My name is Eli. Along with Ali King I’m working for William Pope.L. Today, I was walking through downtown Amherst when I noticed a sign for a new store I had not seen before. It read: “World Apart Games.” While I’m sure the store had hoped the name would conjure exotic images of foreign worlds, all I could imagine was two people standing on tiny Petit Prince-sized planets, staring using space-binoculars to see each other through the void of space. The sign made me think of the degree to which people don’t bridge the voids between us in our daily lives. I’m thrilled to be working in the service of art that uses provacative, surprising, or downright strange images to break down such distances between people. Over the next several weeks, Ali and I will be writing posts that may seem esoteric at first, but we ask you to trust that there is in fact a pattern to the madness. In the meanwhile, I hope you enjoy our interesting and informative posts.
Today, I invite you to the come on a journey to the town of Webb, Mississippi.
Webb is located in the Northwest corner of the state, not far from the Mississippi River. It is very much a part of small town America–as of the 2007 census, it boasted 501 residents. Not only is the town small, but it is also shrinking, its population shrunk from 587 in 2000. To me, this town feels worlds apart from what I know. I grew up in suburban Philadelphia. Far from shrinking, Chester County was the fastest growing county in Pennsylvania through the entirety of my childhood. Groups like Toll Brothers bought countless farms to make room for the housing developments for young married professionals moving out of the city. Webb, on the other hand, is a small, shrinking, rural, mostly single town.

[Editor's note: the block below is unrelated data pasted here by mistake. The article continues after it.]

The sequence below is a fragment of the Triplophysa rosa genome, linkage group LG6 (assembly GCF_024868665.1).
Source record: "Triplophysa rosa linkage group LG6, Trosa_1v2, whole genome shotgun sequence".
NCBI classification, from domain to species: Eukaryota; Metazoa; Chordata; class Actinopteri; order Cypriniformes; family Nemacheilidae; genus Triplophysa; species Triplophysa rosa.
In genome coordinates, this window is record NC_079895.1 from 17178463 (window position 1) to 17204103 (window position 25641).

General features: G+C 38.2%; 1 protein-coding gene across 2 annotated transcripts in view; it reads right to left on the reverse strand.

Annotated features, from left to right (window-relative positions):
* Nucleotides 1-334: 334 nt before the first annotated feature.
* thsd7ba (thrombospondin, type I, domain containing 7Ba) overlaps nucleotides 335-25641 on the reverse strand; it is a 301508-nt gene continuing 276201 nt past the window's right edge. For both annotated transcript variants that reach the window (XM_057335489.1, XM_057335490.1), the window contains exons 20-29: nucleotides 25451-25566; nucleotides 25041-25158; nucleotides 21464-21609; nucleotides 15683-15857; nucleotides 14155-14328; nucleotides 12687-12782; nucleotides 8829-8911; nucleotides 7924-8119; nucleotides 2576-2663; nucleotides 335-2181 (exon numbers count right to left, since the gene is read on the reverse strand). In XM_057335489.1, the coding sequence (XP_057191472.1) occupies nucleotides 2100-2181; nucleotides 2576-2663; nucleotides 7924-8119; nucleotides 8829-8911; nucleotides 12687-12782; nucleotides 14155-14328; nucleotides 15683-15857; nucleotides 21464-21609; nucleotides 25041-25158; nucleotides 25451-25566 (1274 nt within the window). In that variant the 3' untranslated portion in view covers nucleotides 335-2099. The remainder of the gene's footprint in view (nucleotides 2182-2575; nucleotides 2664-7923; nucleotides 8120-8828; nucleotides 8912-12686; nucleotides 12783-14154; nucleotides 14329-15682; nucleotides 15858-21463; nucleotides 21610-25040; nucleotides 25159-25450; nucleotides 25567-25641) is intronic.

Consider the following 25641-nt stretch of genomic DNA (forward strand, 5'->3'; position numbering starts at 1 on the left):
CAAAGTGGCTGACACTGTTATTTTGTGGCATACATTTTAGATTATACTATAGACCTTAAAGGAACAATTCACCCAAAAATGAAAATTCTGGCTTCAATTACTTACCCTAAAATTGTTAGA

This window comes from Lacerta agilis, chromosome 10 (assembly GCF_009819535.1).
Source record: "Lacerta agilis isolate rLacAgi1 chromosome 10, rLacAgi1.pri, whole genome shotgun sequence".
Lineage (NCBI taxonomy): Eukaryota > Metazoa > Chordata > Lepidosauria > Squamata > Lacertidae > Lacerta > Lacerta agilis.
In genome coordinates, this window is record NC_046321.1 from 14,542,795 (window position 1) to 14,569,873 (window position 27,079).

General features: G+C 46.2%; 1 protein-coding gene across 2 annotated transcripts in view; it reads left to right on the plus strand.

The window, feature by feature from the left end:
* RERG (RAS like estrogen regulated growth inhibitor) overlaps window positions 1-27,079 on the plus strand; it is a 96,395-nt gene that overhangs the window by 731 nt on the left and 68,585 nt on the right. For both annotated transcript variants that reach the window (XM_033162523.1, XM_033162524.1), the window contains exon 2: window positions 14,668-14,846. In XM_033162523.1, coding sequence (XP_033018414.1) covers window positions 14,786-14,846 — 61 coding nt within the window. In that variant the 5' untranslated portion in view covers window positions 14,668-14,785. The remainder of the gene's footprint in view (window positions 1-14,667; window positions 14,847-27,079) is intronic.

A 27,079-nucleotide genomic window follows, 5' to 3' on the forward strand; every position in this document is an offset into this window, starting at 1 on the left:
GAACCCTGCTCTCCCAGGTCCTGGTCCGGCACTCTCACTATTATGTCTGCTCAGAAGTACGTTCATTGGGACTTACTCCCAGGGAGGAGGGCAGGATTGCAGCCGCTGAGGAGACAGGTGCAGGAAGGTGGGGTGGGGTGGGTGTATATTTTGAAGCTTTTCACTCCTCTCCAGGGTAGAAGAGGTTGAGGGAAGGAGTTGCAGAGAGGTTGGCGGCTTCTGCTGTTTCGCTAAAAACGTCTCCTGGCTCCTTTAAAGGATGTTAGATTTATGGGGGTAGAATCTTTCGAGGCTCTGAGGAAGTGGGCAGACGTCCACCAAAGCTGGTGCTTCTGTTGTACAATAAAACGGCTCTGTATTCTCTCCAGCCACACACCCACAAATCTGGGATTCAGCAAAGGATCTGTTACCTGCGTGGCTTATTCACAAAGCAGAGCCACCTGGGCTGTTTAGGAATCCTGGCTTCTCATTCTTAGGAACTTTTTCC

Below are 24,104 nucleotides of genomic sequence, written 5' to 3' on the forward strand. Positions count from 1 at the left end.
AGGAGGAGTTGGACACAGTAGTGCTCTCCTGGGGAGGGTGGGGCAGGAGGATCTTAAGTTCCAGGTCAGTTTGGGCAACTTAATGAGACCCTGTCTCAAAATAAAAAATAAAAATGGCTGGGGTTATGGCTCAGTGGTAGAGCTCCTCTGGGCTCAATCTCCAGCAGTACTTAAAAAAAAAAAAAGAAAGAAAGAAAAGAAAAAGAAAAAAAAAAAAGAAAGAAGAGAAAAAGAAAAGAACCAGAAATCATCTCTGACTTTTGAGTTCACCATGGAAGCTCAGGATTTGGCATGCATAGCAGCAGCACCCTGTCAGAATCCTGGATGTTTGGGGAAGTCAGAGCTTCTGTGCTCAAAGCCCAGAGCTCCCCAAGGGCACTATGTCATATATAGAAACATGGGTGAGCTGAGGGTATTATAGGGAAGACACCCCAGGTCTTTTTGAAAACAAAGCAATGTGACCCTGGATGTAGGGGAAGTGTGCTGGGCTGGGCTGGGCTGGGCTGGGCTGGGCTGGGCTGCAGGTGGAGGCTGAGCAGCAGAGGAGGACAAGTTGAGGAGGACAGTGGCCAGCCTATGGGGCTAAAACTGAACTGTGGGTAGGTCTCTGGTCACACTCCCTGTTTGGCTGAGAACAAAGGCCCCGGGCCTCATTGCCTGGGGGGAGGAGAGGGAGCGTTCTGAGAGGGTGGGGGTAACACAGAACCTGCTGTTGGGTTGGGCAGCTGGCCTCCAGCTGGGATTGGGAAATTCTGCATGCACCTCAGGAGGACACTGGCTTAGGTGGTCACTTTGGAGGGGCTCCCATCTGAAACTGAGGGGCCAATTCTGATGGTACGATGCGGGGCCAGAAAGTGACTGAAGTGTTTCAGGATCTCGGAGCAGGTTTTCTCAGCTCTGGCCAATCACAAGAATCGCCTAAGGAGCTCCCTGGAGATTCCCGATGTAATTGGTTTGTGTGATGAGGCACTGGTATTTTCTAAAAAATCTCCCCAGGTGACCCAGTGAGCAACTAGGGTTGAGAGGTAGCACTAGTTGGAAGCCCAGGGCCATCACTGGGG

I found it fascinating to look into the statistical details of this place. They seem to suggest a narrative, even without specific stories. Only 29.3% of the adults in Webb are married. Of the single citizens of the town, 45.6% never married, 7.2% are separated from their partner, 13.8% are widowed, and 4.1% are divorced. In some cases, the town surprised me. I expected Webb to possess a greying, elderly crowd, yet the median age is only 34.9 years old. One curious aspect of using statistics to describe such a small town is that they often obscure the numerical reality of the the community that lives there. For instance, downtown, the population density is 1178 people per square mile, yet this number is higher than the entire population of Webb. The town proper includes only 0.43 square miles of land, upon which lives the entire population of 501 residents. The ratio of inhabitants to sex offenders 251 to 1, which is to say, two registered sex offenders live in Webb.
Almost all Webbians work outside of town–most people spend close to half an hour commuting every day. I wonder if this detracts from a sense of community there? 63% of the town possesses a high school diploma. 5 residents, about 1% of the town, are foreign born. This is slightly less than Mississippi as a whole, at 1.4%. Webb is 61.3% African American. What do these facts leave us with? Ultimately, very little. They leave much to the imagination. They paint an impressionistic picture of this particular Main Street America. What do they suggest to you?
Some pictures of scenic Webb.